[-8-]

One of the most striking findings culled from Figures 2 and 3 above is that, in both the informal and formal learning environments, of all the personal and possessive pronouns examined in the study, the three most difficult pronouns to acquire in each of the three tests were all possessive pronouns. This finding is congruent with Premise 3 in the study. In the informal classroom (Figure 2), the possessive pronoun ours represented the highest number of students who produced the pronoun error in all the three tests and by occupying the top position in the difficulty order for the Pre-test and Post-test 1--with an unusually high number of students in error commission in the latter test--before dropping to second position in Post-test 2. The possessive pronoun yours was a strong contender, sharing the top position with ours in the Pre-test, but witnessed a steady decline in placing to second and third positions in Post 1 and Post-test 2 respectively. The pronoun our fell from second position in the Pre-test to third place in Post-test 1, only to rise again to secure the top position in Post-test 2. In the Pre-test, your made a brief appearance in second place while my and mine came in third, but all these three pronouns disappeared from the difficulty chart after that. What is also clearly evident from Figure 2 is that possessive pronouns with the nominal function (particularly yours and ours) appeared to be the most problematic for the students, and they persisted even after the classroom lesson was delivered, as evidenced in the data from Post-tests 1 and 2.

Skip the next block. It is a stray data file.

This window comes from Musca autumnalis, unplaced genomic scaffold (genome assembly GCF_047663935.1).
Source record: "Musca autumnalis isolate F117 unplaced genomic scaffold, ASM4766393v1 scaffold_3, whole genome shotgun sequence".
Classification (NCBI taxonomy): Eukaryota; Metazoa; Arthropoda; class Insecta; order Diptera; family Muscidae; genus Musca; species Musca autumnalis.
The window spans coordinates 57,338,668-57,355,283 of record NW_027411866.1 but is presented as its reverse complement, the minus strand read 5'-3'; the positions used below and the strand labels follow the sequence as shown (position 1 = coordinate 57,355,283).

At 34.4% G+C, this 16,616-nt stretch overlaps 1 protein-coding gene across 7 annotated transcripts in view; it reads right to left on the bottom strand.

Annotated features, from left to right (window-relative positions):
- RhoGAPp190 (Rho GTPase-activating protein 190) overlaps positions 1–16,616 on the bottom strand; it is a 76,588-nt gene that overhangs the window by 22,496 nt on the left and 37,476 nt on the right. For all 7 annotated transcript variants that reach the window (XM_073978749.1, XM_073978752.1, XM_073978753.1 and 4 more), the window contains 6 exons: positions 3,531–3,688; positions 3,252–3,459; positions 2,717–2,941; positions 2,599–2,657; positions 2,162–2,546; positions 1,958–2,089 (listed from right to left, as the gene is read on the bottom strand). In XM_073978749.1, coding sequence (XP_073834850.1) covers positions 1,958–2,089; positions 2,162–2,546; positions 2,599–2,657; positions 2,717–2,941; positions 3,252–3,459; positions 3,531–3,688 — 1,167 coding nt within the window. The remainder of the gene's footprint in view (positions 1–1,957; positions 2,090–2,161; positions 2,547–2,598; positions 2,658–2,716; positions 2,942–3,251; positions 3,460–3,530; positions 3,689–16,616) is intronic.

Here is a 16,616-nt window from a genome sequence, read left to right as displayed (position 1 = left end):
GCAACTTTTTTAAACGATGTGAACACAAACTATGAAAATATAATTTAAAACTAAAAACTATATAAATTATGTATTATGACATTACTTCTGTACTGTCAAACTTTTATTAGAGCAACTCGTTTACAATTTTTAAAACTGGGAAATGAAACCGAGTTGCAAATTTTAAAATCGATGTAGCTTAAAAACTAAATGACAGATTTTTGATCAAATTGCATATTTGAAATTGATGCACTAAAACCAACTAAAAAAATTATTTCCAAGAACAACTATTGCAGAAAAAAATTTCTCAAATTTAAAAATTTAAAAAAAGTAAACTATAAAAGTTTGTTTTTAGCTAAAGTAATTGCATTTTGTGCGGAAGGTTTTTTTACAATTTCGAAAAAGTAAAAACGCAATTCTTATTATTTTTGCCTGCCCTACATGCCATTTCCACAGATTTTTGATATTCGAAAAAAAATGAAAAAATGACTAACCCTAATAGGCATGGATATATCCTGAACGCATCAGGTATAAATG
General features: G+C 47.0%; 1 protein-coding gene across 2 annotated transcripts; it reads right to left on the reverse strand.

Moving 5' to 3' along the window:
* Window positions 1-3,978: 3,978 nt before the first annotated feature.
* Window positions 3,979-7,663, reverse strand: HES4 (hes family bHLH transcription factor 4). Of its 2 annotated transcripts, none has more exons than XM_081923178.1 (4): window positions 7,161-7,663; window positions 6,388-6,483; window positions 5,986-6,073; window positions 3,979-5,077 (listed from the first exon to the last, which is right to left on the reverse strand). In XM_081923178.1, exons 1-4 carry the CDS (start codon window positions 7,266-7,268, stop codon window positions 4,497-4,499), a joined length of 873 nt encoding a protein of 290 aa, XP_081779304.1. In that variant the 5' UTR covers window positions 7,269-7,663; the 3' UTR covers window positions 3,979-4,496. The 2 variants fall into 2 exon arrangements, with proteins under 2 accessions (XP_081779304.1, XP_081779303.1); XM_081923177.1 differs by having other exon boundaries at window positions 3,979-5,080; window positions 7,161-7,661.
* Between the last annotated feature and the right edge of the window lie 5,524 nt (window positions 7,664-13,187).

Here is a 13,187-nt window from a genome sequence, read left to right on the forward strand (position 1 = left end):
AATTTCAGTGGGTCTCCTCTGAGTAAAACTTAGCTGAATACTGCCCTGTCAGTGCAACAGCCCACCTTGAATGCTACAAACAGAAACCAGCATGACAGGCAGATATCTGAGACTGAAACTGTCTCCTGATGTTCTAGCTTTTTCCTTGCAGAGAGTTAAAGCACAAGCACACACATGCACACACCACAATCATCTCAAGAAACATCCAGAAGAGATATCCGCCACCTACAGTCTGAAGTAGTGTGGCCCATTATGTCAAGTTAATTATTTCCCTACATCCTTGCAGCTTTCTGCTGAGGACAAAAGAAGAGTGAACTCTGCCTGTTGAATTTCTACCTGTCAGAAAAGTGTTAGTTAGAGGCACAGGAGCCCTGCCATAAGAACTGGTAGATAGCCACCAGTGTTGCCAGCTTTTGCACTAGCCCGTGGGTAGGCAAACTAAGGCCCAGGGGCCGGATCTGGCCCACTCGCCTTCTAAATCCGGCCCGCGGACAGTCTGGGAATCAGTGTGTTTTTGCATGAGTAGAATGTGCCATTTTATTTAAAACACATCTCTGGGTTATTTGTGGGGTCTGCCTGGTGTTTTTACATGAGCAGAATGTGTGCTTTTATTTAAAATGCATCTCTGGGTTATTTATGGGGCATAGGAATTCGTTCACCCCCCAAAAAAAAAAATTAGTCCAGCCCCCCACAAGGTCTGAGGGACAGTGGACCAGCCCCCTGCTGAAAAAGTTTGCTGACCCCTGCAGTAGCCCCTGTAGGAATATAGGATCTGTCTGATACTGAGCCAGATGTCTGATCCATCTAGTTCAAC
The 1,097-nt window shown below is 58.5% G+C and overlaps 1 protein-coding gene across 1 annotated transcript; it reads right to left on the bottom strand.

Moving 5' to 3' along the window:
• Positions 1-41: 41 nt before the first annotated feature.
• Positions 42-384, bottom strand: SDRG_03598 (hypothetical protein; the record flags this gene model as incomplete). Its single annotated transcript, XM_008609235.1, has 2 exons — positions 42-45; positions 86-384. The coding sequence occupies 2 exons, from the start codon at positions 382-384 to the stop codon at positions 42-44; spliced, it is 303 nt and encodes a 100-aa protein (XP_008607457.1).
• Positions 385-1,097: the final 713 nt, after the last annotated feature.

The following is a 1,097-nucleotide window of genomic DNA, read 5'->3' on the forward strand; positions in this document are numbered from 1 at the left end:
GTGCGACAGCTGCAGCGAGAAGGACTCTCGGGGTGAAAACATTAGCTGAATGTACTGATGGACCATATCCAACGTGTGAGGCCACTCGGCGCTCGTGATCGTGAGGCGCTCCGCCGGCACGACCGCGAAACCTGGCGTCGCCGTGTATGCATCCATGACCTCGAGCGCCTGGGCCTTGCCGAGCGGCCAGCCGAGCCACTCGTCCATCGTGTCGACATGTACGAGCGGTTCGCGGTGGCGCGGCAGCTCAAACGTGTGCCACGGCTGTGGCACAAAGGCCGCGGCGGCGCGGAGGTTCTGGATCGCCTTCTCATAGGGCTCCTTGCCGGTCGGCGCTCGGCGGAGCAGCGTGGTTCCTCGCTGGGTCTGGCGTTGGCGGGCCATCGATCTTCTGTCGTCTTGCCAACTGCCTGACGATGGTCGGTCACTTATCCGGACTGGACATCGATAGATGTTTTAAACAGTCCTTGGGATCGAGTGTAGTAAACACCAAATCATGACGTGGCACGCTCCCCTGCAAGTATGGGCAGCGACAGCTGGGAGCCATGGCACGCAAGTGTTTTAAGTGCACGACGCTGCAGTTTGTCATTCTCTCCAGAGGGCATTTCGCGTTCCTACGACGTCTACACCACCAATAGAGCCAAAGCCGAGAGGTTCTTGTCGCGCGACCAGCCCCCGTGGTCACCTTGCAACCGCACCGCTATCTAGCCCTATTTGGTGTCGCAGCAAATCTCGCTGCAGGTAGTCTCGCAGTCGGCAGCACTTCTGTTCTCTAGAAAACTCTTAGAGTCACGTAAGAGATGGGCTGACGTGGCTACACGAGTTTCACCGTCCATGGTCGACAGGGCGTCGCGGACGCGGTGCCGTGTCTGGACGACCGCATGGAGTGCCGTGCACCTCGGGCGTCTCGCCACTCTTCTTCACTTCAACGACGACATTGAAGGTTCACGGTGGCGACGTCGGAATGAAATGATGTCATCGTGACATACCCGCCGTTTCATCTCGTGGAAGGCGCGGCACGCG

In the case of the formal classroom (Figure 3), the possessive pronoun ours also had the highest number of students who committed the pronoun error in the Pre-test and Post-test 1 before settling down to second place in Post-test 2. However, unlike that in the informal environment, the possessive pronoun yours saw a rise in the number of students who produced errors in this pronoun: it rose steadily from third position in the Pre-test to second in Post-test 1 and then to the top spot in Post-test 2. The pronoun mine remained in third position for the two post-tests after dropping from second place in the Pre-test, while our occupied third position for all the three tests.

In each of the two learning environments, certain types of pronouns are obviously more difficult to acquire than others. In averaging the number of errors observed in Post-test 1 and Post-test 2 for all of the pronouns that were produced by the students in both the learning environments consequent upon classroom instruction, some telling statistics emerge, as seen in the following Figures 4 and 5:

[-9-]

It is evident from Figures 4 and 5 that possessive pronouns were more difficult to acquire than personal pronouns for the students in the informal classroom as well as in the formal classroom. This finding confirms the initial hunch that personal pronouns rather than possessive were less likely to create learning difficulties for both groups of students (Premise 3).

Except for my in the formal classroom (see Figure 5 above), the average number of errors in Post-test 1 and 2 for each of the possessive pronouns in the two learning environments was higher than that for personal pronouns. Another noteworthy finding is that possessive pronouns with the nominal function (i.e. mine, yours, ours) were more problematic than possessive pronouns with the determiner function (i.e. my, your, our) for the students in both learning environments. The only exception is mine which had marginally fewer errors than my produced by the students in the informal environment (see Figure 4 above).

In the study, pronoun use was also examined in terms of the actual number of errors produced for each of the pronoun types. In tallying pronoun errors thus, Table 12 below offers another view of the way the students in both learning environments managed pronoun use before (as evidenced in the Pre-test) and after their class lesson (as observed in Post-tests 1 and 2). What is immediately apparent in Table 12 is that the number of errors in the Pre-test and the two post-tests was consistently and substantially lower for each of the pronoun types in the formal classroom environment than that in the informal environment. It suggests that, because of the comparatively fewer errors made, the students in the formal classroom could be said to be generally more skillful at pronoun use than their informal counterparts, after classroom instruction.